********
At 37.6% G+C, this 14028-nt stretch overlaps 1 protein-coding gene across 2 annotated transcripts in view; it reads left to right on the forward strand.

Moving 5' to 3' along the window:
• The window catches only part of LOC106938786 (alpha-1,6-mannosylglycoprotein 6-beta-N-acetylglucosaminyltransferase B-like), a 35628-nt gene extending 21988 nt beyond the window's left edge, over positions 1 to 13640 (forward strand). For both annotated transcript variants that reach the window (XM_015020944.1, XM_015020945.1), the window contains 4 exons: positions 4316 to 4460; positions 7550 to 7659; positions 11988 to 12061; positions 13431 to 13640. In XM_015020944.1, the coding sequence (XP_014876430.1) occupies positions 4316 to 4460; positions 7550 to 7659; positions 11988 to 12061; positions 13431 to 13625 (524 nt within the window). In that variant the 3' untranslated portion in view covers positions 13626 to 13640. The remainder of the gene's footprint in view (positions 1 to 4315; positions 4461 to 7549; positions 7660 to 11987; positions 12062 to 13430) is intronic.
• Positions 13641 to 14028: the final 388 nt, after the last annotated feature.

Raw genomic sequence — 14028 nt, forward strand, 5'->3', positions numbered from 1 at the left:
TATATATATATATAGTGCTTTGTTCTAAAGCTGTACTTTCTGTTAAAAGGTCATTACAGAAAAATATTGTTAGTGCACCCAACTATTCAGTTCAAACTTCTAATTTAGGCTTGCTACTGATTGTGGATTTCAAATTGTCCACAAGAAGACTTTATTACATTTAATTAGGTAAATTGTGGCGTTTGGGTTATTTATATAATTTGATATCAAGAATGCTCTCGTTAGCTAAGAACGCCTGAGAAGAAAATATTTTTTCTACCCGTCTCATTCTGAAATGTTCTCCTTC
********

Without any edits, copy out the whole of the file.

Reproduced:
At 37.6% G+C, this 14028-nt stretch overlaps 1 protein-coding gene across 2 annotated transcripts in view; it reads left to right on the forward strand.

Moving 5' to 3' along the window:
• The window catches only part of LOC106938786 (alpha-1,6-mannosylglycoprotein 6-beta-N-acetylglucosaminyltransferase B-like), a 35628-nt gene extending 21988 nt beyond the window's left edge, over positions 1 to 13640 (forward strand). For both annotated transcript variants that reach the window (XM_015020944.1, XM_015020945.1), the window contains 4 exons: positions 4316 to 4460; positions 7550 to 7659; positions 11988 to 12061; positions 13431 to 13640. In XM_015020944.1, the coding sequence (XP_014876430.1) occupies positions 4316 to 4460; positions 7550 to 7659; positions 11988 to 12061; positions 13431 to 13625 (524 nt within the window). In that variant the 3' untranslated portion in view covers positions 13626 to 13640. The remainder of the gene's footprint in view (positions 1 to 4315; positions 4461 to 7549; positions 7660 to 11987; positions 12062 to 13430) is intronic.
• Positions 13641 to 14028: the final 388 nt, after the last annotated feature.

Raw genomic sequence — 14028 nt, forward strand, 5'->3', positions numbered from 1 at the left:
TATATATATATATAGTGCTTTGTTCTAAAGCTGTACTTTCTGTTAAAAGGTCATTACAGAAAAATATTGTTAGTGCACCCAACTATTCAGTTCAAACTTCTAATTTAGGCTTGCTACTGATTGTGGATTTCAAATTGTCCACAAGAAGACTTTATTACATTTAATTAGGTAAATTGTGGCGTTTGGGTTATTTATATAATTTGATATCAAGAATGCTCTCGTTAGCTAAGAACGCCTGAGAAGAAAATATTTTTTCTACCCGTCTCATTCTGAAATGTTCTCCTTC